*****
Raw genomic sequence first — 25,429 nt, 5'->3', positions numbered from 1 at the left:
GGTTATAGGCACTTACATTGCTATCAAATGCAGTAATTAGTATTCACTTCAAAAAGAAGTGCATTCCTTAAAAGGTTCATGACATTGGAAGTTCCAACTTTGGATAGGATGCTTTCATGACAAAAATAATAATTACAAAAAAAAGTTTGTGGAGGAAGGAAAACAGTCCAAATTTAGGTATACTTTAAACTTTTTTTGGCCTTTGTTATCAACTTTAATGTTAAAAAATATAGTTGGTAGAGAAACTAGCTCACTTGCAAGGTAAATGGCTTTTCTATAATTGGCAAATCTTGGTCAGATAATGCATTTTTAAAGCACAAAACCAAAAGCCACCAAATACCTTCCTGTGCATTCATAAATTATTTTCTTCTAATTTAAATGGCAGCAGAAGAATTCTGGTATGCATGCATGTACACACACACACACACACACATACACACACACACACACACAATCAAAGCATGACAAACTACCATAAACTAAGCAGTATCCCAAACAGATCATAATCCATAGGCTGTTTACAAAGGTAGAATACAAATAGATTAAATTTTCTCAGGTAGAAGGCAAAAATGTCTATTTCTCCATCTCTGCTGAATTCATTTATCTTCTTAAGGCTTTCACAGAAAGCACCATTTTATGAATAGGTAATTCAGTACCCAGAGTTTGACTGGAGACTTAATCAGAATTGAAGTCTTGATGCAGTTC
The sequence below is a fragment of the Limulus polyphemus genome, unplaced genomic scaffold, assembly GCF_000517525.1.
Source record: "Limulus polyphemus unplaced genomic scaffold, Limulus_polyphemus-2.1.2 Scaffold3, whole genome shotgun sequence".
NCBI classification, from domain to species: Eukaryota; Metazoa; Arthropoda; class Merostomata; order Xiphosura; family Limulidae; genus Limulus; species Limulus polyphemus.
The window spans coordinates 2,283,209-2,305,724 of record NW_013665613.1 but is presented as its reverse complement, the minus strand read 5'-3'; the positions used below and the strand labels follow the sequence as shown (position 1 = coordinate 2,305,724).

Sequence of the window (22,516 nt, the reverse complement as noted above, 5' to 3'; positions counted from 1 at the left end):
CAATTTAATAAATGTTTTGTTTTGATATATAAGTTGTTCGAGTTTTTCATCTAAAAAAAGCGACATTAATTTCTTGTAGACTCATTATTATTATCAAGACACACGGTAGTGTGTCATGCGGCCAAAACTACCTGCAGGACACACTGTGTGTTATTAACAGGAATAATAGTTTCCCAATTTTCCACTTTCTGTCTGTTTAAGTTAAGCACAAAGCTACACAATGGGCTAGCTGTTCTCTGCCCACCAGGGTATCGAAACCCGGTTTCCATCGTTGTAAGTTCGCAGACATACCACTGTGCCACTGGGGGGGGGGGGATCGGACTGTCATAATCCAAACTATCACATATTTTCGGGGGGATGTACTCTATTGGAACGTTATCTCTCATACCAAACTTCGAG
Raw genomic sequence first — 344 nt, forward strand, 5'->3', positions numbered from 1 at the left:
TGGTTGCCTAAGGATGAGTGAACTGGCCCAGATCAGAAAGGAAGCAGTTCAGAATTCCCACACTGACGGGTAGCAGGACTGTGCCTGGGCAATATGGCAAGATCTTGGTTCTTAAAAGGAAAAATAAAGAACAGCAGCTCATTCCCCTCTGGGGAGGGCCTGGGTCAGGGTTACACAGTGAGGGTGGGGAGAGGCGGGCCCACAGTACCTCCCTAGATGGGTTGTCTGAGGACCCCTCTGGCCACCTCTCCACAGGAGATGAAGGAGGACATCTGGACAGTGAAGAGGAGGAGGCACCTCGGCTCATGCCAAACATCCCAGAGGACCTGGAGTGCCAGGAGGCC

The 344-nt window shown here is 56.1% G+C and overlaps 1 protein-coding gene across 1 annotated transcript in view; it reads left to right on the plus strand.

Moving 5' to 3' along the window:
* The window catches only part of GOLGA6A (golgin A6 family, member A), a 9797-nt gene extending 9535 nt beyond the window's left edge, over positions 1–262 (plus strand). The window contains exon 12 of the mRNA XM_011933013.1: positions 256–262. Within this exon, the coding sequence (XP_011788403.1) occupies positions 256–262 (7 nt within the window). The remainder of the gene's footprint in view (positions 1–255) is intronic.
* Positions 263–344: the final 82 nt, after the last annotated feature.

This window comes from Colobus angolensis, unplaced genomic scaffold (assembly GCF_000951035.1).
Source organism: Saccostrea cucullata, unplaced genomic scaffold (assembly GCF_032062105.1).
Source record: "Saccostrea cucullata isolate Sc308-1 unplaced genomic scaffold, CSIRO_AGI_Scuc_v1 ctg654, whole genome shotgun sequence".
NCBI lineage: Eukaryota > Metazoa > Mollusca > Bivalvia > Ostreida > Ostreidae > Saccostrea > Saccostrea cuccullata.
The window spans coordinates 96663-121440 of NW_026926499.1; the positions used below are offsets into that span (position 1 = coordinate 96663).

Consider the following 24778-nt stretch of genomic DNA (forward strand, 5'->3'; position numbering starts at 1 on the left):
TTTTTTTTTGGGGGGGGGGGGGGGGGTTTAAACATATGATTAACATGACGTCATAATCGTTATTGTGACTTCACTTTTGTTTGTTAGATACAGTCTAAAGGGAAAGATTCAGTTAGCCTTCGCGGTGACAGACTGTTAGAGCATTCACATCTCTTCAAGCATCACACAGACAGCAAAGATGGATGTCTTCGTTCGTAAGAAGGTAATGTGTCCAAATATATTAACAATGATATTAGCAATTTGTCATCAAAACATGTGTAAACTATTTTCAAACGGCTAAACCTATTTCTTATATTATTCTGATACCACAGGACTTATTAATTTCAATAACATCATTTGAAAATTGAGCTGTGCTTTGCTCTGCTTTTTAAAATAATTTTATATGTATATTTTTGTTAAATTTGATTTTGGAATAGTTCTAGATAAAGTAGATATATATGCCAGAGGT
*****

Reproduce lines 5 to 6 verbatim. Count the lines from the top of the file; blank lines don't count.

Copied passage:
NCBI classification, from domain to species: Eukaryota; Metazoa; Arthropoda; class Merostomata; order Xiphosura; family Limulidae; genus Limulus; species Limulus polyphemus.
The window spans coordinates 2,283,209-2,305,724 of record NW_013665613.1 but is presented as its reverse complement, the minus strand read 5'-3'; the positions used below and the strand labels follow the sequence as shown (position 1 = coordinate 2,305,724).